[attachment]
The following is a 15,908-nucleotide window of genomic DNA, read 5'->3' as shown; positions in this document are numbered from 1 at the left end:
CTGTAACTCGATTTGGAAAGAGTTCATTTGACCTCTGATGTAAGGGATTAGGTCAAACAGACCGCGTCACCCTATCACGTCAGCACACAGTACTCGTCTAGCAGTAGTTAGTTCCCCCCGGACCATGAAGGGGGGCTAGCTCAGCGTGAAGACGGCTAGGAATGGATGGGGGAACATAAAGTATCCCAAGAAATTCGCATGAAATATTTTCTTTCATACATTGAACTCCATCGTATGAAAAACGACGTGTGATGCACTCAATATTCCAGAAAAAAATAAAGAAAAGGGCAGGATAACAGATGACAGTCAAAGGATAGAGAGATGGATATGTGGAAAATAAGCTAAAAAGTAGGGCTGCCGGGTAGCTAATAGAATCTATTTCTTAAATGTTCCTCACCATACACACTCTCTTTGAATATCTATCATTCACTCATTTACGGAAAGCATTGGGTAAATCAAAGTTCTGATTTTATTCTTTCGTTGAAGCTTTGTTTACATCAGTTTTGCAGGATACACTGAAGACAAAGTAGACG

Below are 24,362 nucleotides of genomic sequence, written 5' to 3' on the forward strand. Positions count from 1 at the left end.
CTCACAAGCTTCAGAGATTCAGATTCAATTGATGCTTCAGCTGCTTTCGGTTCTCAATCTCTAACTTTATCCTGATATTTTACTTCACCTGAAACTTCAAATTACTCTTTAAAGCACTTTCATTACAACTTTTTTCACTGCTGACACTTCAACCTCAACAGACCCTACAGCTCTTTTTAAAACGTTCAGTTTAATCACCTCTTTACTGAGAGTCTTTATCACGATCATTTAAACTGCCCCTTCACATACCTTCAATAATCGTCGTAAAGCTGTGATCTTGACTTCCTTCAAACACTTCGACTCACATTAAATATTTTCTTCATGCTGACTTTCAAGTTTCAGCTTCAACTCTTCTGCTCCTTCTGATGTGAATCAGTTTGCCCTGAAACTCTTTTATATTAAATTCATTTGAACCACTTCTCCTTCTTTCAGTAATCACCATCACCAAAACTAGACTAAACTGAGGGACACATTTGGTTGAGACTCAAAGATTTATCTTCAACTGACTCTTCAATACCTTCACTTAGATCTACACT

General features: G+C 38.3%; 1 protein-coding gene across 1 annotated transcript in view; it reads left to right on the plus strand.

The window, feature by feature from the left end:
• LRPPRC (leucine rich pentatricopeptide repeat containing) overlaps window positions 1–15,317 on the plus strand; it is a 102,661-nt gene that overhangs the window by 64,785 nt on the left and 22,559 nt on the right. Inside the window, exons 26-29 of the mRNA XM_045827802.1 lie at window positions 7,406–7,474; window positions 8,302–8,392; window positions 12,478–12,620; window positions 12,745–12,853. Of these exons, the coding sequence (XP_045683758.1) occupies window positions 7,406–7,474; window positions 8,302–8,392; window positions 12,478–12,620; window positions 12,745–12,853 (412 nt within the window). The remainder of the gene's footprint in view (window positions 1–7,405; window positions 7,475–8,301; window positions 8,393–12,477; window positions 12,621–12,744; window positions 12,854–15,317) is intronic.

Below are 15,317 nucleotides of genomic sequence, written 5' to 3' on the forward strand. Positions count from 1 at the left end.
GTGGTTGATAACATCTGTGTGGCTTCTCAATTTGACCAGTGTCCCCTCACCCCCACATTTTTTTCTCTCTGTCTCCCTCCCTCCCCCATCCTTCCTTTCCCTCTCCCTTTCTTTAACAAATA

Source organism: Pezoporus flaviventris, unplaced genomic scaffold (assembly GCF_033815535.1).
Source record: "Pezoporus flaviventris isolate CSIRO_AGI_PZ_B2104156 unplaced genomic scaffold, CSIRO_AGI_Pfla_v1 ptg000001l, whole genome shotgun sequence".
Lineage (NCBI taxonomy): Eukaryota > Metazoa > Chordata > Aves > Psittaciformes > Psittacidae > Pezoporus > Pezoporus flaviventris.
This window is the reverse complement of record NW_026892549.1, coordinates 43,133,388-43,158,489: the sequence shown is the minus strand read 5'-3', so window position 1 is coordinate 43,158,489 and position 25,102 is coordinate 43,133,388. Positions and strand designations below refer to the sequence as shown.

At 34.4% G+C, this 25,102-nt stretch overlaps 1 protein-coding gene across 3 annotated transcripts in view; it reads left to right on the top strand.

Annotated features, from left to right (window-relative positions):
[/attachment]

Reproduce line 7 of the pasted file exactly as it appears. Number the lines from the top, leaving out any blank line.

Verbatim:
• LRPPRC (leucine rich pentatricopeptide repeat containing) overlaps window positions 1–15,317 on the plus strand; it is a 102,661-nt gene that overhangs the window by 64,785 nt on the left and 22,559 nt on the right. Inside the window, exons 26-29 of the mRNA XM_045827802.1 lie at window positions 7,406–7,474; window positions 8,302–8,392; window positions 12,478–12,620; window positions 12,745–12,853. Of these exons, the coding sequence (XP_045683758.1) occupies window positions 7,406–7,474; window positions 8,302–8,392; window positions 12,478–12,620; window positions 12,745–12,853 (412 nt within the window). The remainder of the gene's footprint in view (window positions 1–7,405; window positions 7,475–8,301; window positions 8,393–12,477; window positions 12,621–12,744; window positions 12,854–15,317) is intronic.